Judicial Review and Money Bills
Pratik Datta, Shefali Malhotra & Shivangi Tyagi*
Volume 10 Issue 2 (2017)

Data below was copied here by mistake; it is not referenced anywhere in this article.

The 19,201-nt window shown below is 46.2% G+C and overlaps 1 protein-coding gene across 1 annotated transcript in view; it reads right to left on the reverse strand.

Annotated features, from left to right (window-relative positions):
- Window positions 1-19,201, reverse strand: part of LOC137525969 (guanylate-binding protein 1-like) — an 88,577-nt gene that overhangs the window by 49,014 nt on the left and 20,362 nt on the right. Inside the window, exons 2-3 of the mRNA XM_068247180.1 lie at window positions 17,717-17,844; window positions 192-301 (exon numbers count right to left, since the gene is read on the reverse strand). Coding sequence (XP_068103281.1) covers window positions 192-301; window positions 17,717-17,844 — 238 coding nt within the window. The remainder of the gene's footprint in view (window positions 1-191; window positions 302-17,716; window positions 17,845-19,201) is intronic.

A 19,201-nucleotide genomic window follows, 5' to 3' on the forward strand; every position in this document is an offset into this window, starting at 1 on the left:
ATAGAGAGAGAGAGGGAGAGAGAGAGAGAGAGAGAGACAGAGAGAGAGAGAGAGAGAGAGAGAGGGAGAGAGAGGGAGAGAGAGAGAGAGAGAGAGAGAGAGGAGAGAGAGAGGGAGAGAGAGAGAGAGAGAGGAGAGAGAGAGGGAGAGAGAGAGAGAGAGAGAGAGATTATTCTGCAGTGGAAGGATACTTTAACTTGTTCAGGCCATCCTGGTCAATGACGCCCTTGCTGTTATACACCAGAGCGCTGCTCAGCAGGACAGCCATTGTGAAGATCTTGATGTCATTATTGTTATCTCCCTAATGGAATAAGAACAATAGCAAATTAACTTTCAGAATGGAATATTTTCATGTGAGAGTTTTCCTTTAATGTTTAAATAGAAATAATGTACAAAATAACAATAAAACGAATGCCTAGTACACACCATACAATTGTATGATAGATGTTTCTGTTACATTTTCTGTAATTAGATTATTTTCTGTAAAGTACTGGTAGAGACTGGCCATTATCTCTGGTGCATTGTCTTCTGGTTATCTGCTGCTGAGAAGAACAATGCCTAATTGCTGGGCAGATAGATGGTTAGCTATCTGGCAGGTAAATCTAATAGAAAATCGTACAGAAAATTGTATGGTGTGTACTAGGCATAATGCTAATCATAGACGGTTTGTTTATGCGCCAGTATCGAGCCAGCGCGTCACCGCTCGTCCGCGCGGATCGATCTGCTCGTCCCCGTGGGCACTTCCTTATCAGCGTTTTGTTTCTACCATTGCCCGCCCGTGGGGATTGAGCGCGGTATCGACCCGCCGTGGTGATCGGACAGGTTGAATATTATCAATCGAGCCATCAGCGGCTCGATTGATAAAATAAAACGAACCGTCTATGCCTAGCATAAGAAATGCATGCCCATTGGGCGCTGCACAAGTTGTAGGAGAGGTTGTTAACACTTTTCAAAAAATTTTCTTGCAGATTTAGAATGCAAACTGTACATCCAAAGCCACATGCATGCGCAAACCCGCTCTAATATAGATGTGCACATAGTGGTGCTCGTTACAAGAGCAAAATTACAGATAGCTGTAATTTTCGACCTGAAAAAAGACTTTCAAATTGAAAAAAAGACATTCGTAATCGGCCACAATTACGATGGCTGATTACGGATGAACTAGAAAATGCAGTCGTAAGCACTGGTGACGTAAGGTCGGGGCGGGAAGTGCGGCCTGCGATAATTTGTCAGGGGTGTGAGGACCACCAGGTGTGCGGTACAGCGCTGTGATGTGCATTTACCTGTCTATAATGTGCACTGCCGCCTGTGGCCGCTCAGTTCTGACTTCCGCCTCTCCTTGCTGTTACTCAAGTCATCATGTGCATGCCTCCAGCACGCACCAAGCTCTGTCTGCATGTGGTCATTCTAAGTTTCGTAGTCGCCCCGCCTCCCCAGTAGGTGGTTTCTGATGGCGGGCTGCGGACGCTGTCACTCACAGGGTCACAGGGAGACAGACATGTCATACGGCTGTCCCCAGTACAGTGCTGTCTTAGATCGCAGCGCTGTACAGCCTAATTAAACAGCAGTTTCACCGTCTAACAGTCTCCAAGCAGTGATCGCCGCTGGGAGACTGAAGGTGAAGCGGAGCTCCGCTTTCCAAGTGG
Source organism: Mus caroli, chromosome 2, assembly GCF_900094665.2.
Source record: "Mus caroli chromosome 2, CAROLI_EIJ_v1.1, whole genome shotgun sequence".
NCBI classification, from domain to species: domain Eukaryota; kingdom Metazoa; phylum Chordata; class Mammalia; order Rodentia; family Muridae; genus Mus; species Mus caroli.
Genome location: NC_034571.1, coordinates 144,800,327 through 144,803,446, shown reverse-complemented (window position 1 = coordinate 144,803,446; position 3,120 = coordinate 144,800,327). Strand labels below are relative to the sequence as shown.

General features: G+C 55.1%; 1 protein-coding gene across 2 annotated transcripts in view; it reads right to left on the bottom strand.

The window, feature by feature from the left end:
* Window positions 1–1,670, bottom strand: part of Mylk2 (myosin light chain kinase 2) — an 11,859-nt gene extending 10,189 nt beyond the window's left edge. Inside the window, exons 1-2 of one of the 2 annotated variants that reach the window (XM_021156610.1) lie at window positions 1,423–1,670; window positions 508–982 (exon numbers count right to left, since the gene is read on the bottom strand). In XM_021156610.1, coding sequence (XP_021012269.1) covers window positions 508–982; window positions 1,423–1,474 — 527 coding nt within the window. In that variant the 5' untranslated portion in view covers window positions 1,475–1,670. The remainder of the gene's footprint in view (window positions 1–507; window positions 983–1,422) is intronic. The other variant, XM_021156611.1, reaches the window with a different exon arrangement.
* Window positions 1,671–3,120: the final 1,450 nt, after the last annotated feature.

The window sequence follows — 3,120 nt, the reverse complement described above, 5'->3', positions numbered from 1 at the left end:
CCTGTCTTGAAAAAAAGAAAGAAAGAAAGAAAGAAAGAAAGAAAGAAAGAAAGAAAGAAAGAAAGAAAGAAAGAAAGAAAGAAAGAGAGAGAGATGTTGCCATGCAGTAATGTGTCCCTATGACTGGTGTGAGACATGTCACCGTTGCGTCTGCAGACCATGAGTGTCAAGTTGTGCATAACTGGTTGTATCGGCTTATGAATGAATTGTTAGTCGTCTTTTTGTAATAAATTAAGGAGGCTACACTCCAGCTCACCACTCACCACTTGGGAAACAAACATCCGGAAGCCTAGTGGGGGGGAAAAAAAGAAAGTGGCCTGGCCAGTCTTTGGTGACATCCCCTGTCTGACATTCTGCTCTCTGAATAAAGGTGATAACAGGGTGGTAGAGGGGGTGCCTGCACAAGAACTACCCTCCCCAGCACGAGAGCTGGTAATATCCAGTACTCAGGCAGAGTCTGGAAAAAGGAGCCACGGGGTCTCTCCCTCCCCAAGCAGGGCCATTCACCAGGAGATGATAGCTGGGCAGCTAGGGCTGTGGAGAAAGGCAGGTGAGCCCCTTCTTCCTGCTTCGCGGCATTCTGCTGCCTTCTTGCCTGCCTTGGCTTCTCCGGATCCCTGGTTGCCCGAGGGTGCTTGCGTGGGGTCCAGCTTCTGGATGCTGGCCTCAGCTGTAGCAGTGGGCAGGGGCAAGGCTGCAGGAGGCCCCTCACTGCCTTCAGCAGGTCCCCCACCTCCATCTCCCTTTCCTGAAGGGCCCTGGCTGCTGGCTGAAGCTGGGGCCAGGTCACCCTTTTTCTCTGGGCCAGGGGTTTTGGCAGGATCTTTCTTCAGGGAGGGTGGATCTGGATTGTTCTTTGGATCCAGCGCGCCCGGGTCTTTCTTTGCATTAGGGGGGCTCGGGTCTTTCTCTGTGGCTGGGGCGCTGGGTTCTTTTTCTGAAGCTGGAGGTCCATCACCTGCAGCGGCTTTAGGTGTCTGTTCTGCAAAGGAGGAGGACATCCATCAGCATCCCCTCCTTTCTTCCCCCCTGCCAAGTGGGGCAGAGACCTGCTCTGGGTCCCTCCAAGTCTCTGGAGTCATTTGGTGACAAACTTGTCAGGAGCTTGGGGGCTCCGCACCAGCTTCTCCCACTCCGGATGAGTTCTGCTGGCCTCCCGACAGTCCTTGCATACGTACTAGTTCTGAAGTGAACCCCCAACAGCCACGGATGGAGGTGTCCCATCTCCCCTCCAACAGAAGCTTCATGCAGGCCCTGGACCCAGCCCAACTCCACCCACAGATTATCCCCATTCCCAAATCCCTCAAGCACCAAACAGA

Under the existing constitutional scheme in India, for a bill to be enacted into a law, it has to be approved by both Houses of the Parliament – the Lower House (Lok Sabha) and the Upper House (Rajya Sabha). However, one significant exception to this general rule is the certification of a bill as a ‘money bill’ by the Speaker of the Lower House, whereupon the bill can be enacted into a law by the Lower House alone, without any approval from the Upper House. Although the scope of a ‘money bill’ is broadly delineated in the Constitution, it is possible that a bill could be incorrectly certified as a ‘money bill’ by the Speaker and enacted into a law without the approval of the Upper House. Further, the Constitution accords finality to the decision of the Speaker as to whether the bill is a ‘money bill’, thus raising issues such as whether such finality would bar the Supreme Court from reviewing the accuracy of the Speaker’s decision in this regard; and whether the Supreme Court can strike down such a law as being unconstitutional, if the Speaker’s decision is indeed found to be incorrect. In this paper, we examine these questions which are of immense contemporary relevance in India, and attempt to posit our conclusions to the same.